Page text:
A Hate Crime Against Confederate Descendants

Rally at Ole Miss in 1962

Rally against integration at Ole Miss in 1962

A couple of days ago an unfortunate incident occurred at the University of Mississippi. Apparently, two men placed a noose and a 2003 Georgia State flag on the James Meredith statue. Most of you know that the design of this particular version of the Georgia flag includes the popular Confederate battle emblem. While it’s too early to draw any firm conclusions about the perpetrators, most people see this as a hate crime directed specifically against the black student body and the broader African-American community.

At least one individual, however, has taken a more inclusive view as to who should rightfully be offended. No need to provide names or links this time.

It was a hate crime. A planned one perhaps, maybe almost certainly so, but a hate crime none-the-less. The crime was against those who saw it and were offended, and equally a hate crime against all Confederate descendants who honor that symbol and their ancestry. This act denigrated us all.

Here are students at Ole Miss protesting the presence of the Confederate flag on campus so as to allow James Meredith to register for classes. Yes, sometimes memory trumps history.

8 thoughts on “A Hate Crime Against Confederate Descendants

  1. M.D. Blough

    It is remarkable, the frame of mind that allows some white Southerners like, presumably the individual quoted above, to perpetually see themselves as the victims. No matter what, it’s all about them. I just read an excellent book on James Meredith entering Old Miss and it’s blood-curdling to realize that this happened in the United States and it happened in my lifetime. To treat this recent event as simply a matter of causing offense is nauseating. We are not talking about an etiquette violation. Two people died. According to the U.S. Marshals’ website, ““Seventy-nine of the 127 Marshals Service personnel were wounded. . .and some very seriously.” There is a lengthy account on the website of the fight of a thin line of U.S. Marshals (ranks supplemented from other federal agencies, IIRR) for hours through the night to protect Meredith. There was a small amount of reinforcement from a contingent of federalized Mississippi National Guardsmen, but they were not safe until an MP unit from Ft. Bragg arrived early in the morning. http://www.usmarshals.gov/history/miss/02.htm

    Whoever said the quote in your post, Kevin, I can only say that, unless and until they are capable of acknowledging the enormity of what happened at Old Miss in 1962 and the significance of someone desecrating James Meredith’s statue there over 50 years later in the way that it was and the roots of all of that in the heritage they so revere, they are pathetically and dangerously clueless.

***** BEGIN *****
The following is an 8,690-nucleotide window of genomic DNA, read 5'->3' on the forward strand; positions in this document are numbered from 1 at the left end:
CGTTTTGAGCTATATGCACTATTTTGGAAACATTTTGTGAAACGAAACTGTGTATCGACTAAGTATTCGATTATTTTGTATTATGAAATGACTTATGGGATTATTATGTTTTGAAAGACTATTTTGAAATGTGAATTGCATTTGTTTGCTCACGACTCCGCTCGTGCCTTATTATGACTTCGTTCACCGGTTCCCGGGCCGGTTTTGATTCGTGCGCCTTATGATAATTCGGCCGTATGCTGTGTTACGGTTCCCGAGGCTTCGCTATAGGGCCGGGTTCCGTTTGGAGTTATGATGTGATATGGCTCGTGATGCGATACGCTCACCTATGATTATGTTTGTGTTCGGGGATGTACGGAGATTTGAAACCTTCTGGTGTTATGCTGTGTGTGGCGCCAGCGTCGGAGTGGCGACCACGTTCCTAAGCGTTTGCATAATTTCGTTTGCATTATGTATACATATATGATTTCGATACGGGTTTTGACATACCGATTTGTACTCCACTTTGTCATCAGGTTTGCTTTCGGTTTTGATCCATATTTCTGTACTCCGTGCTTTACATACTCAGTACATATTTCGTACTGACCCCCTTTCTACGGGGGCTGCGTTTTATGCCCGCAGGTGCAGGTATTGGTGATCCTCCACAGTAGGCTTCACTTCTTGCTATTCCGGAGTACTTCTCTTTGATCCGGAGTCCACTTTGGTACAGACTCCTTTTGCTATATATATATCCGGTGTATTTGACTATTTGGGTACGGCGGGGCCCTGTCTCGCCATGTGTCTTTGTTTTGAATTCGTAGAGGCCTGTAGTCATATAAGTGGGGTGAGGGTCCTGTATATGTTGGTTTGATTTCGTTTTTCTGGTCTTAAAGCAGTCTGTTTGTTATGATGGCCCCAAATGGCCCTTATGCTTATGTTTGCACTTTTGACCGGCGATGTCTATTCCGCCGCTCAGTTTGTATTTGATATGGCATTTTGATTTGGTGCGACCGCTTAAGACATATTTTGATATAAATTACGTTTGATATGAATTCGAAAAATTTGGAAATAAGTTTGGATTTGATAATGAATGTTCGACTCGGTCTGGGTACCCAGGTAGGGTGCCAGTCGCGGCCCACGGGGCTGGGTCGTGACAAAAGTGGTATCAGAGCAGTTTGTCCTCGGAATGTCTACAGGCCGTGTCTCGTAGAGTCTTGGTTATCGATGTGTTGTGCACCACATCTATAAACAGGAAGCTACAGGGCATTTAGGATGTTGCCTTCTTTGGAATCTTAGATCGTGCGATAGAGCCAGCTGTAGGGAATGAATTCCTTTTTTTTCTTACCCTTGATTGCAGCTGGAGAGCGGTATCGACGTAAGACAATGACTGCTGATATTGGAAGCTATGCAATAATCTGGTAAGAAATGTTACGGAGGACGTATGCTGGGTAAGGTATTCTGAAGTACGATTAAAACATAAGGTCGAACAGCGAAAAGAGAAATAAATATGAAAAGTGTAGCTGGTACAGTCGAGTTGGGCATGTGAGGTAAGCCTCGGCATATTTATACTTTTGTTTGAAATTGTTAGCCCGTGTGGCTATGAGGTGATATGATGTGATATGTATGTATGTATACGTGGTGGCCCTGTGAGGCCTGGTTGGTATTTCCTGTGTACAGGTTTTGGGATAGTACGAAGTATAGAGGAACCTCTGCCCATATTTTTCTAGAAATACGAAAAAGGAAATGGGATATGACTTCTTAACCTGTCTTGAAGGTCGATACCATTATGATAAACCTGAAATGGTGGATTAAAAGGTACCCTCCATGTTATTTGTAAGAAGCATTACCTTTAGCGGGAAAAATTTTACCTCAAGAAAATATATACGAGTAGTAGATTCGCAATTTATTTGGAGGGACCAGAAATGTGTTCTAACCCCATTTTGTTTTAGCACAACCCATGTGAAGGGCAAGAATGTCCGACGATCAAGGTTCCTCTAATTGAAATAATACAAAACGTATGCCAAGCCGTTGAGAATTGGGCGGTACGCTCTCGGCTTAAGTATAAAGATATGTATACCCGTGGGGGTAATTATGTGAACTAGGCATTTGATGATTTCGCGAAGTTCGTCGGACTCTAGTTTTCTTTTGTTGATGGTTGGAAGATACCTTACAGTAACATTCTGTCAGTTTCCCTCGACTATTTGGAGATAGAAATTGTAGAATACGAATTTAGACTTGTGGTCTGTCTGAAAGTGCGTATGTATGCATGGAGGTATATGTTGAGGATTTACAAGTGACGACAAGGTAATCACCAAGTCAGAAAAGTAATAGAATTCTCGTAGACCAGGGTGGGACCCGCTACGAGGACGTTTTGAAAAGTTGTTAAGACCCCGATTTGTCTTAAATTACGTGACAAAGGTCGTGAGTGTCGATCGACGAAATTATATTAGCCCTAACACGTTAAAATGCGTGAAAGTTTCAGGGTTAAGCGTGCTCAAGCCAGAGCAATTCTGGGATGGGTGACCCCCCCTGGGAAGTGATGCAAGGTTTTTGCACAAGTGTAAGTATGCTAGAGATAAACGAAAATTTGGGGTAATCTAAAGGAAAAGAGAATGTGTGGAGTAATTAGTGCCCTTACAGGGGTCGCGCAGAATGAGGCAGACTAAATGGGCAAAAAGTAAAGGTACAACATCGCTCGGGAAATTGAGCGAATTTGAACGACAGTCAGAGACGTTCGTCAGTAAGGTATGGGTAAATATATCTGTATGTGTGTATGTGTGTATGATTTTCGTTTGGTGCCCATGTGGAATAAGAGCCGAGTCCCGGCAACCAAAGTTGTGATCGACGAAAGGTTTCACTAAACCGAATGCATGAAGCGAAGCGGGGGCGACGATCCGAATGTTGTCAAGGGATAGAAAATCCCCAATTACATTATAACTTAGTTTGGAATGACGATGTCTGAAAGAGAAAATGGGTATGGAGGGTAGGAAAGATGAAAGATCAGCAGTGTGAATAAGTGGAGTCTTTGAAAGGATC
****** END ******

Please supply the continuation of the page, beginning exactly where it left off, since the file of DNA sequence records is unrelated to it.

Reply
  2. Betty Giragosian

    Kevin, what did happen all those years ago at Old Miss
    was a terrible tragedy, but it has been found that the students who draped the rope around the neck of the statue of Mr. Meredith, were African Americans. It has been said they did it as a prank. I have not read any more about it, since I read the article. I attempted to send it to you, but was told via email that it was being delayed. Perhaps by now you will have have read it elswhere. In my email to you, I asked that you address the article. I did not read the post to which your commenter refers. It may seem strange to you all, but I must say, I was relieved when I read that the students were not white.

    Reply
      1. Betty Giragosian

        Kevin, I did not save the article, and cannot remember where I read it. Could it be that it is not true? heaven forbid!! Could that be the reason I received the little notice that is could not be delivered at this time? Do you really need for me to explain my ‘strange’ remark? The article said the students did it as a prank. If the act were really committed by Americans of African descent as a prank, that would not be racist, just a bad joke, but if it is true that they are white, then that is racist. No one with any sense would welcome, approve or rejoice in it. Perhaps your sources can find out if what I tried to send you is true or a lie. I searched google last night, and could find no update on the event. I even searched some of the articles written by your favorite columnist, and she had nothing about it. Maybe I was hoaxed. I think I will call Ole Miss. Why don’t you do it?

        Reply
        1. Kevin Levin Post author

          Perhaps your sources can find out if what I tried to send you is true or a lie.

          My sources are every mainstream news outlet that exists. This story has been reported on a daily basis over the past few weeks. It’s up to you to find out where you learned of this startling new information. You made the claim.

          Maybe I was hoaxed. I think I will call Ole Miss. Why don’t you do it?

          I have no idea whether you were “hoaxed.” You are, however, misinformed. At this point there is no need for me to call Ole Miss.

          Reply
          1. Betty Giragosian

            Kevin, I will take your word that the original story is the truth. I am sorry that it is. I would hope that such hateful displays are no more.

            Reply

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